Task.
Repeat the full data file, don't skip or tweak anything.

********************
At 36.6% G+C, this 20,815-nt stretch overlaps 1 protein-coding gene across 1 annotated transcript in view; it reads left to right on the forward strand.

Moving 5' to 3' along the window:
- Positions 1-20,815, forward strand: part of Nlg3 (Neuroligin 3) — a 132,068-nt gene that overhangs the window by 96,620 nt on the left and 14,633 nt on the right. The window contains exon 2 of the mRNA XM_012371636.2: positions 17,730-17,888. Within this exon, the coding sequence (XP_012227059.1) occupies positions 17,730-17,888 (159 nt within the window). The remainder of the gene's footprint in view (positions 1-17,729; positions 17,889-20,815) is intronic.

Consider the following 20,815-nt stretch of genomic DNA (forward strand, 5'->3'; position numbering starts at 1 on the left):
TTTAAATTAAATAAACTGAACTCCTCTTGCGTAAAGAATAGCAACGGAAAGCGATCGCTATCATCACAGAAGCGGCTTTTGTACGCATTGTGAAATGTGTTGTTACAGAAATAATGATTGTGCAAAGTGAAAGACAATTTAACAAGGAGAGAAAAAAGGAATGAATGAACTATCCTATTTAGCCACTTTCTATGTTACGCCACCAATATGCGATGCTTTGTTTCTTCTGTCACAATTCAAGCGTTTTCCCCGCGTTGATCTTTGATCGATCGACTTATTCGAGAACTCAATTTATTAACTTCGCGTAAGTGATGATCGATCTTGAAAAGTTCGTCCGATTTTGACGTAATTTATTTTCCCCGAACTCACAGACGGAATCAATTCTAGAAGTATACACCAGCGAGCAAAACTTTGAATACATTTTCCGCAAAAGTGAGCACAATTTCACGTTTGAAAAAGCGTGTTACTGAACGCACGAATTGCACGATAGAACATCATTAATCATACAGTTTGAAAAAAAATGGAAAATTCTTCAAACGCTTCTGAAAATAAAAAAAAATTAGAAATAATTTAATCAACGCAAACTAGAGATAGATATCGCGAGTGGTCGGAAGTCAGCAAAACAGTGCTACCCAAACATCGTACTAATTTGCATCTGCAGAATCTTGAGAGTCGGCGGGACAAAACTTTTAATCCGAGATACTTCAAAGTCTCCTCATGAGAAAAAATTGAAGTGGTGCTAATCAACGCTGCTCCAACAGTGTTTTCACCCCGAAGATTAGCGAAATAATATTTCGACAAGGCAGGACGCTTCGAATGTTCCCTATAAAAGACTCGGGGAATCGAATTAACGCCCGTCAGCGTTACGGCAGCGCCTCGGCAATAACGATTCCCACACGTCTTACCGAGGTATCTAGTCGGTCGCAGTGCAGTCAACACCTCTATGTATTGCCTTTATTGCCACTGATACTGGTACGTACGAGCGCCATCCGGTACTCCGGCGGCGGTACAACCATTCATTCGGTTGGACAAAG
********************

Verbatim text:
At 36.6% G+C, this 20,815-nt stretch overlaps 1 protein-coding gene across 1 annotated transcript in view; it reads left to right on the forward strand.

Moving 5' to 3' along the window:
- Positions 1-20,815, forward strand: part of Nlg3 (Neuroligin 3) — a 132,068-nt gene that overhangs the window by 96,620 nt on the left and 14,633 nt on the right. The window contains exon 2 of the mRNA XM_012371636.2: positions 17,730-17,888. Within this exon, the coding sequence (XP_012227059.1) occupies positions 17,730-17,888 (159 nt within the window). The remainder of the gene's footprint in view (positions 1-17,729; positions 17,889-20,815) is intronic.

Consider the following 20,815-nt stretch of genomic DNA (forward strand, 5'->3'; position numbering starts at 1 on the left):
TTTAAATTAAATAAACTGAACTCCTCTTGCGTAAAGAATAGCAACGGAAAGCGATCGCTATCATCACAGAAGCGGCTTTTGTACGCATTGTGAAATGTGTTGTTACAGAAATAATGATTGTGCAAAGTGAAAGACAATTTAACAAGGAGAGAAAAAAGGAATGAATGAACTATCCTATTTAGCCACTTTCTATGTTACGCCACCAATATGCGATGCTTTGTTTCTTCTGTCACAATTCAAGCGTTTTCCCCGCGTTGATCTTTGATCGATCGACTTATTCGAGAACTCAATTTATTAACTTCGCGTAAGTGATGATCGATCTTGAAAAGTTCGTCCGATTTTGACGTAATTTATTTTCCCCGAACTCACAGACGGAATCAATTCTAGAAGTATACACCAGCGAGCAAAACTTTGAATACATTTTCCGCAAAAGTGAGCACAATTTCACGTTTGAAAAAGCGTGTTACTGAACGCACGAATTGCACGATAGAACATCATTAATCATACAGTTTGAAAAAAAATGGAAAATTCTTCAAACGCTTCTGAAAATAAAAAAAAATTAGAAATAATTTAATCAACGCAAACTAGAGATAGATATCGCGAGTGGTCGGAAGTCAGCAAAACAGTGCTACCCAAACATCGTACTAATTTGCATCTGCAGAATCTTGAGAGTCGGCGGGACAAAACTTTTAATCCGAGATACTTCAAAGTCTCCTCATGAGAAAAAATTGAAGTGGTGCTAATCAACGCTGCTCCAACAGTGTTTTCACCCCGAAGATTAGCGAAATAATATTTCGACAAGGCAGGACGCTTCGAATGTTCCCTATAAAAGACTCGGGGAATCGAATTAACGCCCGTCAGCGTTACGGCAGCGCCTCGGCAATAACGATTCCCACACGTCTTACCGAGGTATCTAGTCGGTCGCAGTGCAGTCAACACCTCTATGTATTGCCTTTATTGCCACTGATACTGGTACGTACGAGCGCCATCCGGTACTCCGGCGGCGGTACAACCATTCATTCGGTTGGACAAAG